A pressure ulcer is an area of skin that breaks down when something keeps rubbing or pressing against the skin.
Bedsore; Decubitus ulcer
Pressure on the skin reduces blood flow to the area. Without enough blood, the skin can die. An ulcer may form.
You are more likely to get a pressure ulcer if you:
- Use a wheelchair or stay in bed for a long time
- Are an older adult
- Cannot move certain parts of your body without help because of a spine or brain injury or disease such as multiple sclerosis
- Have a disease that affects blood flow, including diabetes or vascular disease
- Have Alzheimer's disease or another condition that affects your mental status
- Have fragile skin
- Have urinary incontinence or bowel incontinence
- Do not get enough nutrition (malnourishment)
Symptoms of a pressure ulcer are:
- Red skin that gets worse over time
- The area forms a blister, then an open sore
Pressure sores most commonly occur on the
- Back of head
Pressure sores categorized as deep tissue injury may be purple or maroon. This may be an area of skin or blood-filled blister due to damage of soft tissue from pressure. The area around may be sore, firm, mushy, boggy, warmer, or cooler compared with tissue nearby.
Pressure sores are grouped by their severity. Stage I is the earliest stage. Stage IV is the worst.
- Stage I: A reddened area on the skin that, when pressed, does not turn white. This is a sign that a pressure ulcer is starting to develop.
- Stage II: The skin blisters or forms an open sore. The area around the sore may be red and irritated.
- Stage III: The skin now develops an open, sunken hole called a crater. There is damage to the tissue below the skin.
- Stage IV: The pressure ulcer has become so deep that there is damage to the muscle and bone, and sometimes to tendons and joints.
Pressure sores are unstageable when the tissue at the base of the ulcer is covered by dead skin that is yellow, tan, green, or brown.
If you have a pressure ulcer:
- Relieve the pressure on that area. Use pillows, special foam cushions, and sheepskin to reduce the pressure.
- Treat the sore as directed by your doctor or nurse.
- Avoid further injury or friction to the area. Powder the sheets lightly so your skin doesn't rub on them in bed. (There are many items made for this. Check a medical supplies store.)
- Eat healthy foods. Bad nutrition may affect the healing process.
- Clean the ulcer the way your doctor or nurse told you to. It is very important to do this properly to prevent infection.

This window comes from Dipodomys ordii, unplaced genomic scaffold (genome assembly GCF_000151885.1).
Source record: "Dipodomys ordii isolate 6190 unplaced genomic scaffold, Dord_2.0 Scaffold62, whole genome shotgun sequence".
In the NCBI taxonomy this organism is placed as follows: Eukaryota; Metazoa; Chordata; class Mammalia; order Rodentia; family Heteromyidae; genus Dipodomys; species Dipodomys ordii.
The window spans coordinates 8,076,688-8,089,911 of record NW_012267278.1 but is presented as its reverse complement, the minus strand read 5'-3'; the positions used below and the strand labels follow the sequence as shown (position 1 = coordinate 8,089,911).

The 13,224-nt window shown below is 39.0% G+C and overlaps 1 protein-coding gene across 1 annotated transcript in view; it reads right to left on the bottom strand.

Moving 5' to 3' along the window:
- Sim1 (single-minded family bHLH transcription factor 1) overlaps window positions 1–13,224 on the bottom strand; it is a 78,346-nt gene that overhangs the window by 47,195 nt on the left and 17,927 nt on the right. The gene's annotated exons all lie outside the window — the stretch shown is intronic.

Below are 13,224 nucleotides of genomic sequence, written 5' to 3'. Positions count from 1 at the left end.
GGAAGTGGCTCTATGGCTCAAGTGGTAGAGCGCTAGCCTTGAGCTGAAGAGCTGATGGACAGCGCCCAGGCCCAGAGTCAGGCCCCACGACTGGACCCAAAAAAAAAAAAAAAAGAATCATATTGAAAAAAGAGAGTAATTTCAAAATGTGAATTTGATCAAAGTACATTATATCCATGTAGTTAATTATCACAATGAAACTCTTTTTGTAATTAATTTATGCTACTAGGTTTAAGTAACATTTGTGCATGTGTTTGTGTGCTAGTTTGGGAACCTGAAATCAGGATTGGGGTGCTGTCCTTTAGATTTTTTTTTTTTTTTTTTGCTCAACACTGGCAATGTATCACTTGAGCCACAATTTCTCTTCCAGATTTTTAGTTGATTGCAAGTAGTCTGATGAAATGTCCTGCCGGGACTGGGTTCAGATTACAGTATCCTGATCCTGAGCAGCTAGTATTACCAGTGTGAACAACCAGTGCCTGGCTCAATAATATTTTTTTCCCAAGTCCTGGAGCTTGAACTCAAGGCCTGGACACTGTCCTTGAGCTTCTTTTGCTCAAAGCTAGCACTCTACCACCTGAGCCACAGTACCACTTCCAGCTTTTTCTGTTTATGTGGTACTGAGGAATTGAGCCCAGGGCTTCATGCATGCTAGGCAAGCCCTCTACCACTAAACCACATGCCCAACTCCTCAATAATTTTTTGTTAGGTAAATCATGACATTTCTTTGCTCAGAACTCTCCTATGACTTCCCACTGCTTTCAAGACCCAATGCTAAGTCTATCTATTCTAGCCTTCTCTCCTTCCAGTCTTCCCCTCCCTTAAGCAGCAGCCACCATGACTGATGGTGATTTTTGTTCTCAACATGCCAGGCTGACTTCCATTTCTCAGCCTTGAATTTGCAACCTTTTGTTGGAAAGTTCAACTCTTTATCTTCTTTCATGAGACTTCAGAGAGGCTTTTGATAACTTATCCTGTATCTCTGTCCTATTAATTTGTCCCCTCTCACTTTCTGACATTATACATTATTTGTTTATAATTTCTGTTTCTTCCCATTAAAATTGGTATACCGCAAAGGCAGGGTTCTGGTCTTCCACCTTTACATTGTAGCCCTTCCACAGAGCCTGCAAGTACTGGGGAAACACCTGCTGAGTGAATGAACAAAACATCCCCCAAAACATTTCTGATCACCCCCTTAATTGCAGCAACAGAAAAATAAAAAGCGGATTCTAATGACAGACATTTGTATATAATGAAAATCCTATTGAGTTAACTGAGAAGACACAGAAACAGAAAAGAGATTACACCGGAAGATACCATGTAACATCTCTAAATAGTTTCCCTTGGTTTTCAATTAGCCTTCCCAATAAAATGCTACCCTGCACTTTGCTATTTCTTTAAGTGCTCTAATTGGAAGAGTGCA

- Generally, pressure ulcers are rinsed with a salt-water rinse to remove loose, dead tissue. The sore should be covered with special gauze dressing made for pressure ulcers.
- New medicines that promote skin healing are available and may be prescribed by your doctor.
If the pressure ulcer changes or you get a new one, tell your doctor or nurse.
- Do NOT massage the skin near or on the ulcer. It can cause more skin damage.
- Do NOT use a donut-shaped or ring-shaped cushions. They interfere with blood flow to that area and cause complications.
When to Contact a Medical Professional
Call your doctor or nurse if you develop blisters or an open sore.
Call immediately if there are signs of infection. Signs include:
- A foul odor from the ulcer
- Pus coming out of the ulcer
- Redness and tenderness around the ulcer
- Skin close to the ulcer is warm and swollen
An infection can spread to the rest of the body and cause serious problems. Signs that the infection may have spread to the blood can include fever, weakness, and confusion.
If you are on bedrest or cannot move because of a medical condition, someone should check you for pressure sores every day.
You or your caregiver should examine your body from head to toe. Pay special attention to the areas where pressure ulcers often form. Look for reddened areas that, when pressed, do not turn white. Also look for blisters, sores, or craters.
Take the following steps to prevent pressure ulcers:
- Change position at least every 2 hours to relieve pressure.
- Use items that can help reduce pressure -- pillows, sheepskin, foam padding, and powders from medical supply stores.
- Eat well-balanced meals that contain enough calories to keep you healthy.
- Drink plenty of water (8 to 10 cups) every day.
- Exercise daily, including range-of-motion exercises.
- Keep the skin clean and dry.
- After urinating or having a bowel movement, clean the area and dry it well. A doctor can recommend creams to help protect the skin.
Fonder MA, Lazarus GS, Cowan DA, Aronson-Cook B, Kohli AR, Mamelak AJ. Treating the chronic wound: a practical approach to the care of nonhealing wounds and wound care dressings. J Am Acad Dermatol. 2008;58(2):185-206.
Bluestein D, Javaheri A. Pressure ulcers: prevention, evaluation, and management. Am Fam Physician. 2008;78(10):1186-1194.
Kevin Berman, MD, PhD, Atlanta Center for Dermatologic Disease, Atlanta, GA. Review provided by VeriMed Healthcare Network. Also reviewed by A.D.A.M. Health Solutions, Ebix, Inc., Editorial Team: David Zieve, MD, MHA, David R. Eltz, and Stephanie Slon.
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